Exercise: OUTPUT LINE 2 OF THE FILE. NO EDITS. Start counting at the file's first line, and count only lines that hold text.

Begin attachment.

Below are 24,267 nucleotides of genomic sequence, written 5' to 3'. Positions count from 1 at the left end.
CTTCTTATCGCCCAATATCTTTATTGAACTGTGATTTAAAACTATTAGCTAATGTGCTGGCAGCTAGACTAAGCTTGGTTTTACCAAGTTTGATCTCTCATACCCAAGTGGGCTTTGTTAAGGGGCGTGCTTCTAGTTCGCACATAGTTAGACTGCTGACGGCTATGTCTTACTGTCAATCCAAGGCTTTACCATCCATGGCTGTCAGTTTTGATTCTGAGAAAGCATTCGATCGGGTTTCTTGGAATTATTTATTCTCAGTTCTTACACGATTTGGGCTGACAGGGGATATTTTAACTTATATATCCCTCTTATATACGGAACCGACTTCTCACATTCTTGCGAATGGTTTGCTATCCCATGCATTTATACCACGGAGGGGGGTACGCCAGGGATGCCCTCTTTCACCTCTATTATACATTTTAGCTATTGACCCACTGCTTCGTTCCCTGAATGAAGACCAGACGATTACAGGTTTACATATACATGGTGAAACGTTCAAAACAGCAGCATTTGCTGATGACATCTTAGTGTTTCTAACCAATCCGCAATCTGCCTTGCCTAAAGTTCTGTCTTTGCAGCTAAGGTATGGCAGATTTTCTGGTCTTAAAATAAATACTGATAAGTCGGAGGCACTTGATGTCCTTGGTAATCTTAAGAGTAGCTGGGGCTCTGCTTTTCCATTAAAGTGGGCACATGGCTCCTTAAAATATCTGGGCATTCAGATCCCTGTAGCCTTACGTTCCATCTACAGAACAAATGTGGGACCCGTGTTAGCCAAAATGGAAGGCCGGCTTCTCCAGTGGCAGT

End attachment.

CTTCTTATCGCCCAATATCTTTATTGAACTGTGATTTAAAACTATTAGCTAATGTGCTGGCAGCTAGACTAAGCTTGGTTTTACCAAGTTTGATCTCTCATACCCAAGTGGGCTTTGTTAAGGGGCGTGCTTCTAGTTCGCACATAGTTAGACTGCTGACGGCTATGTCTTACTGTCAATCCAAGGCTTTACCATCCATGGCTGTCAGTTTTGATTCTGAGAAAGCATTCGATCGGGTTTCTTGGAATTATTTATTCTCAGTTCTTACACGATTTGGGCTGACAGGGGATATTTTAACTTATATATCCCTCTTATATACGGAACCGACTTCTCACATTCTTGCGAATGGTTTGCTATCCCATGCATTTATACCACGGAGGGGGGTACGCCAGGGATGCCCTCTTTCACCTCTATTATACATTTTAGCTATTGACCCACTGCTTCGTTCCCTGAATGAAGACCAGACGATTACAGGTTTACATATACATGGTGAAACGTTCAAAACAGCAGCATTTGCTGATGACATCTTAGTGTTTCTAACCAATCCGCAATCTGCCTTGCCTAAAGTTCTGTCTTTGCAGCTAAGGTATGGCAGATTTTCTGGTCTTAAAATAAATACTGATAAGTCGGAGGCACTTGATGTCCTTGGTAATCTTAAGAGTAGCTGGGGCTCTGCTTTTCCATTAAAGTGGGCACATGGCTCCTTAAAATATCTGGGCATTCAGATCCCTGTAGCCTTACGTTCCATCTACAGAACAAATGTGGGACCCGTGTTAGCCAAAATGGAAGGCCGGCTTCTCCAGTGGCAGT